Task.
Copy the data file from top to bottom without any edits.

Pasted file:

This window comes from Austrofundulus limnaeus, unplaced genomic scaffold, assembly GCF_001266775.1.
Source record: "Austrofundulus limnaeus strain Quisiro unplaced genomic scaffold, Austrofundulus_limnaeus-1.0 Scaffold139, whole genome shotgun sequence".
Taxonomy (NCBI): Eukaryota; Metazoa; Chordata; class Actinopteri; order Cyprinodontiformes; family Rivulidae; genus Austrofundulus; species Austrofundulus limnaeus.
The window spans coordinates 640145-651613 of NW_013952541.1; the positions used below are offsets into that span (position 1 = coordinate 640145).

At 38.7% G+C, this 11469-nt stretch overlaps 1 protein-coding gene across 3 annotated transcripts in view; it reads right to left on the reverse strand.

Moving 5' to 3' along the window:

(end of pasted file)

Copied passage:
This window comes from Austrofundulus limnaeus, unplaced genomic scaffold, assembly GCF_001266775.1.
Source record: "Austrofundulus limnaeus strain Quisiro unplaced genomic scaffold, Austrofundulus_limnaeus-1.0 Scaffold139, whole genome shotgun sequence".
Taxonomy (NCBI): Eukaryota; Metazoa; Chordata; class Actinopteri; order Cyprinodontiformes; family Rivulidae; genus Austrofundulus; species Austrofundulus limnaeus.
The window spans coordinates 640145-651613 of NW_013952541.1; the positions used below are offsets into that span (position 1 = coordinate 640145).

At 38.7% G+C, this 11469-nt stretch overlaps 1 protein-coding gene across 3 annotated transcripts in view; it reads right to left on the reverse strand.

Moving 5' to 3' along the window: